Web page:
•  Stop dramatizing
  •  Don’t make it personal
  •  Get perspective
  •  Shift out of negative responses
  •  Recharge

Additional Strategies for Coping With Emotional Eating

1. Out of sight, out of mind. Have the client alter his or her home, office and car environments so that binge-trigger foods are not close at hand.

2. Build a good nutritional foundation. Have you heard of the 80:20 rule? Eating well most of the time will make the client feel less stressed when he or she overindulges on occasion.

3. Have a Plan B…and C and D, if necessary. Some clients plan and write down what they are going to eat tomorrow. Why? When there’s a plan, and a back-up plan, there is a greater tendency to stay on track.

Mind over matter is the name of the game when practicing these skills. When we’re in an emotional state we have a tendency to blow things out of proportion, make them personal and lose perspective. Then we have an excuse to eat the whole gallon of ice cream. Help your clients to shift out of their negative responses by using positive self-talk. Give your clients examples of ways to recharge, such as exercise (of course), taking a walk with a friend, meditating, finding a change of scenery or taking a mental break, and getting a good night’s sleep. These actions will help build the foundation needed to resist the temptation to emotionally eat.

I lost the 30 pounds by tracking my food intake—I was amazed by the number of calories I’d been mindlessly consuming. And while I’m still working on this, I also accepted the fact that my children will grow up and the most I could want for them is to be healthy and strong enough to leave home. I now treat myself with kindness. I try not to make judgments when it comes to my eating, my size or what the scale says. Instead, I try to live in the moment and to be mindful. If I mess up, I tell myself exactly the same thing I would say to my best friend: “Get right back on the horse again. You can do it.”


Albers, S. (2011). Using mindful eating to treat food restriction: A case study. Eating Disorders, 19, 97–107.

Alberts, H.J.E.M. et al. (2010). Coping with food cravings: Investigating the potential of a mindfulness-based intervention. Appetite, 55, 160–163.

Alberts, H.J.E.M. et al. (2012). Dealing with problematic eating behavior: The effects of mindfulness-based intervention on eating behavior, food cravings, dichotomous thinking and body image concern. Appetite, 58, 847–851.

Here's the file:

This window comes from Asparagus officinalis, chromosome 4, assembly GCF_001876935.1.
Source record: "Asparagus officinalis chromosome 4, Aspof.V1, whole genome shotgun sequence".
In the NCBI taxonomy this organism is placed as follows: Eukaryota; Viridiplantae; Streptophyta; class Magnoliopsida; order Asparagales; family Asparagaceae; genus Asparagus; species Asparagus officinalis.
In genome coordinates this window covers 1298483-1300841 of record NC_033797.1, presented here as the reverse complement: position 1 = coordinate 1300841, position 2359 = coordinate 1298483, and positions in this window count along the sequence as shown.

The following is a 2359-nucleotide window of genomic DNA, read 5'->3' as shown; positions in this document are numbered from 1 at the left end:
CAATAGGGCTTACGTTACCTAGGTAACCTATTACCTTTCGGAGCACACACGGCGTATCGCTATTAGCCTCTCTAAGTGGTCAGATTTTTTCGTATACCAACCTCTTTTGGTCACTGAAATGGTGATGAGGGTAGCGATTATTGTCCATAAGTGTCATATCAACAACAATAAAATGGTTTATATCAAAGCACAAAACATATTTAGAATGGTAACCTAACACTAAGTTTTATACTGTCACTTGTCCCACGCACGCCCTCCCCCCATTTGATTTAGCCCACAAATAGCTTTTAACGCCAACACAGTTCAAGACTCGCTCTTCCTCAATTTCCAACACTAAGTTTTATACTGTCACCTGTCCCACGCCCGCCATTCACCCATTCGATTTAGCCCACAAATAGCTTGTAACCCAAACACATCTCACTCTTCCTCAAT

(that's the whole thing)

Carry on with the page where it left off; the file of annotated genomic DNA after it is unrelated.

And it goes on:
American Council on Exercise (2011). ACE Lifestyle & Weight Management Coach Manual (2nd ed). (Eds Bryant, C.X. and Green, D.). San Diego, Calif.: American Council on Exercise.

Arnow, B. et al. (1995). The emotional eating scale: The development of a measure to assess coping with a negative affect by eating. International Journal of Eating Disorders, 18, 79–90.

Dalen, J. et al. (2010). Pilot study: Mindful Eating and Living (MEAL): Weight, eating behavior and psychological outcomes associated with mindfulness-based intervention for people with obesity. Complementary Therapies in Medicine, 18, 260–264.

Groesz, L.M. et al. (2012). What’s eating you? Stress and the drive to eat. Appetite, 58, 2, 717–721.

Van Strien, T. et al. (1986). The Dutch Eating Behavior Questionnaire (DEBQ) for assessment of restrained, emotional and external eating behavior. International Journal of Eating Disorders, 5, 747–755.


Michelle Murphy Zive, M.S., R.D. has worked in community and nutrition research for the past 20 years at the University of California, San Diego, in the Division of Community Health. She's published more than 50 peer-reviewed articles on determinants of healthy eating and physical activity, as well as the impact of environment on health. Zive is the co-author, with Dr. Philip Nader, of You Can Prevent Childhood Obesity: Practical Ideas From Infancy to Adolescence, A Legacy of Health for Our Children. For more information on this book, go to